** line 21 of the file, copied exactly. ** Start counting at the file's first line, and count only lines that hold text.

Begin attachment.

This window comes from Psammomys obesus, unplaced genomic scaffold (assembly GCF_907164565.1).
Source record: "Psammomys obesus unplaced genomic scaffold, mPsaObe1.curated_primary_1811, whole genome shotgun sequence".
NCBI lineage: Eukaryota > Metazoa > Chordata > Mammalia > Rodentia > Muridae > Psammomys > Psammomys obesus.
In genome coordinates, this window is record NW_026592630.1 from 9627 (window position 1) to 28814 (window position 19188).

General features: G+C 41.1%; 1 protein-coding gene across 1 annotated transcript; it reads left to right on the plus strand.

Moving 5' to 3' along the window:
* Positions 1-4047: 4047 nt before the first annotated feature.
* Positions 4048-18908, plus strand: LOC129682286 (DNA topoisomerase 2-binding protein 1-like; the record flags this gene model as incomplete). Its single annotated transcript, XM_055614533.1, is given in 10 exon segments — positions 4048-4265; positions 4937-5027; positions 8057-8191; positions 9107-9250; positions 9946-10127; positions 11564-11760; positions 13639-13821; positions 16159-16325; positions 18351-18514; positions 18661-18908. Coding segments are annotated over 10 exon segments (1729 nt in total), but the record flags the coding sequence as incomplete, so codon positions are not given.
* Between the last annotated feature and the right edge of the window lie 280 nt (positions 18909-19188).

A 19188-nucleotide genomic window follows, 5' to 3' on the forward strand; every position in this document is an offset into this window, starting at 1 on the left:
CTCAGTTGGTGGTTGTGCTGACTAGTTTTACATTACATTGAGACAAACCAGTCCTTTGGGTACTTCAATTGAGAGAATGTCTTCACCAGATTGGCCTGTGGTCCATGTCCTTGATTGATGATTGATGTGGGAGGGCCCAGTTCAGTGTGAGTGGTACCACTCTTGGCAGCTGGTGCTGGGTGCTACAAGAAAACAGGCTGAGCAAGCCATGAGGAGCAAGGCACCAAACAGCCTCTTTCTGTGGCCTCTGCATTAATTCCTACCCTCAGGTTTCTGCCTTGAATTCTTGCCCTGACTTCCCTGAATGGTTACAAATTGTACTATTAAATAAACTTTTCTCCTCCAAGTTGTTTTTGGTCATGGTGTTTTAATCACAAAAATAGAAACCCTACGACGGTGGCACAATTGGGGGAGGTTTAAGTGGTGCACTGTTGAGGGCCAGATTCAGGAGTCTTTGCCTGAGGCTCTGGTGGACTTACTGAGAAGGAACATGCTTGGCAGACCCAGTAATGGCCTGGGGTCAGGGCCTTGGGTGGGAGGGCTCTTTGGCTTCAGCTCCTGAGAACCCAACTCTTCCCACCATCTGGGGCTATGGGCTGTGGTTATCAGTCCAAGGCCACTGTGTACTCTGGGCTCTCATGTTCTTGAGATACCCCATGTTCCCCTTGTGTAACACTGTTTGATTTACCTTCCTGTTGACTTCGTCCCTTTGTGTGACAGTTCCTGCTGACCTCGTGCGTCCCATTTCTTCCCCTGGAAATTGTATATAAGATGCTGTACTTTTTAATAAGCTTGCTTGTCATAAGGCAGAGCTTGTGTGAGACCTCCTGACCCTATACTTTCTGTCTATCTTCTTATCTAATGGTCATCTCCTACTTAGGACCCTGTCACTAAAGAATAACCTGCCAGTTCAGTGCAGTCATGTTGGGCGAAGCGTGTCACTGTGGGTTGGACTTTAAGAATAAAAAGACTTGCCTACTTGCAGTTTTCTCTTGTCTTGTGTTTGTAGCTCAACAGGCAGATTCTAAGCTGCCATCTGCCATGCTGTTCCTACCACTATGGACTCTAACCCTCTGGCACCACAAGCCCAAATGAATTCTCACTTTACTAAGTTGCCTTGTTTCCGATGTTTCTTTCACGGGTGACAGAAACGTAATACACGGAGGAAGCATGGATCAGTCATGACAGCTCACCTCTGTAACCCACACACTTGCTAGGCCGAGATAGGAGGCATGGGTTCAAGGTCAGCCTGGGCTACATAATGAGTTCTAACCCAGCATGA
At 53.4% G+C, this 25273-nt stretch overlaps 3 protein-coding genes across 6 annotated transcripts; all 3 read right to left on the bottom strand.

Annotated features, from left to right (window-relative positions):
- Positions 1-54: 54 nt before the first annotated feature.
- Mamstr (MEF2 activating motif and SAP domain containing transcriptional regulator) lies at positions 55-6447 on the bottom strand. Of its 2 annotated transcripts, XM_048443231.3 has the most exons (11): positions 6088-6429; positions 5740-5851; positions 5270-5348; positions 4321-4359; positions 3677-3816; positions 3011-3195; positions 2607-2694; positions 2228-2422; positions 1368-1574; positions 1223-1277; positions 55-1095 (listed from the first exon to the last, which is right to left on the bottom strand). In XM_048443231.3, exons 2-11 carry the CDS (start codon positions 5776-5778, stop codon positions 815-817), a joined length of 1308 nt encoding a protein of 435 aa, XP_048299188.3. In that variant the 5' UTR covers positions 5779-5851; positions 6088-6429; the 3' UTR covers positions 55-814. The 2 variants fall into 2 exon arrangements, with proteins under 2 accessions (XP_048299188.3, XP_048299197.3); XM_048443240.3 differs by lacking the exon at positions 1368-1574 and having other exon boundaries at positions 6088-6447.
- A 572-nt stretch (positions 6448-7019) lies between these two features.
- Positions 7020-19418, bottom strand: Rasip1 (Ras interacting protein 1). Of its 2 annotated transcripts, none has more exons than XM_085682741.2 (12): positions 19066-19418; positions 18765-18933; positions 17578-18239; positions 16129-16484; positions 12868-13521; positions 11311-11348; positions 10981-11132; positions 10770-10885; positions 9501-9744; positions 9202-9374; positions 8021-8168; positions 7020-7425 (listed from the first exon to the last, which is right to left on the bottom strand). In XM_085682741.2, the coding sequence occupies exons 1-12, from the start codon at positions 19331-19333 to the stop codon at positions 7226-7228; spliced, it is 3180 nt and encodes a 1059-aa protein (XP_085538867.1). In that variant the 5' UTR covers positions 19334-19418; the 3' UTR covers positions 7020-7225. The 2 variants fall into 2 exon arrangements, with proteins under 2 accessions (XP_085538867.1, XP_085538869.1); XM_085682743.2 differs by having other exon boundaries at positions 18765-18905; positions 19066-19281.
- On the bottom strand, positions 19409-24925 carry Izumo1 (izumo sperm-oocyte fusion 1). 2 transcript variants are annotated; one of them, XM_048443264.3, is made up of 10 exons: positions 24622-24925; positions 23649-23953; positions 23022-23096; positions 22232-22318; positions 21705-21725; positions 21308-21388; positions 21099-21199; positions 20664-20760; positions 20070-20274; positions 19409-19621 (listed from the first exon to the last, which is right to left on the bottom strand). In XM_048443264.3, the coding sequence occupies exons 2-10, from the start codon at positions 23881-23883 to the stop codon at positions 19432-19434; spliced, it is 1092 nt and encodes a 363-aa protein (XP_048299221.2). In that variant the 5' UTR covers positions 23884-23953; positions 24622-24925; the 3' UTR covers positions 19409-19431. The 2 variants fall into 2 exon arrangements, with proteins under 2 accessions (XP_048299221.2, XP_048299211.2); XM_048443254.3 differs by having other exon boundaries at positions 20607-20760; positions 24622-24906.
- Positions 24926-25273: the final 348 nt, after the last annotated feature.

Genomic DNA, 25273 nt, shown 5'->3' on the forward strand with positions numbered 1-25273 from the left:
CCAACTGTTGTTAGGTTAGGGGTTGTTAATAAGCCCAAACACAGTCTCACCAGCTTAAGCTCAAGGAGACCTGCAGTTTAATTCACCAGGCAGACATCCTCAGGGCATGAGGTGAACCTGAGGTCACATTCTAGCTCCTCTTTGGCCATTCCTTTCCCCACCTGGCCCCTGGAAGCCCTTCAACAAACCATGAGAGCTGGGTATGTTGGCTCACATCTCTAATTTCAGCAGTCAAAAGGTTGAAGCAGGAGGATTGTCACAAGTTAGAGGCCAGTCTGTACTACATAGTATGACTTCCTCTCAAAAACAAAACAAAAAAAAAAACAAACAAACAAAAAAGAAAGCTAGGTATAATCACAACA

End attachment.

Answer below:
CCAACTGTTGTTAGGTTAGGGGTTGTTAATAAGCCCAAACACAGTCTCACCAGCTTAAGCTCAAGGAGACCTGCAGTTTAATTCACCAGGCAGACATCCTCAGGGCATGAGGTGAACCTGAGGTCACATTCTAGCTCCTCTTTGGCCATTCCTTTCCCCACCTGGCCCCTGGAAGCCCTTCAACAAACCATGAGAGCTGGGTATGTTGGCTCACATCTCTAATTTCAGCAGTCAAAAGGTTGAAGCAGGAGGATTGTCACAAGTTAGAGGCCAGTCTGTACTACATAGTATGACTTCCTCTCAAAAACAAAACAAAAAAAAAAACAAACAAACAAAAAAGAAAGCTAGGTATAATCACAACA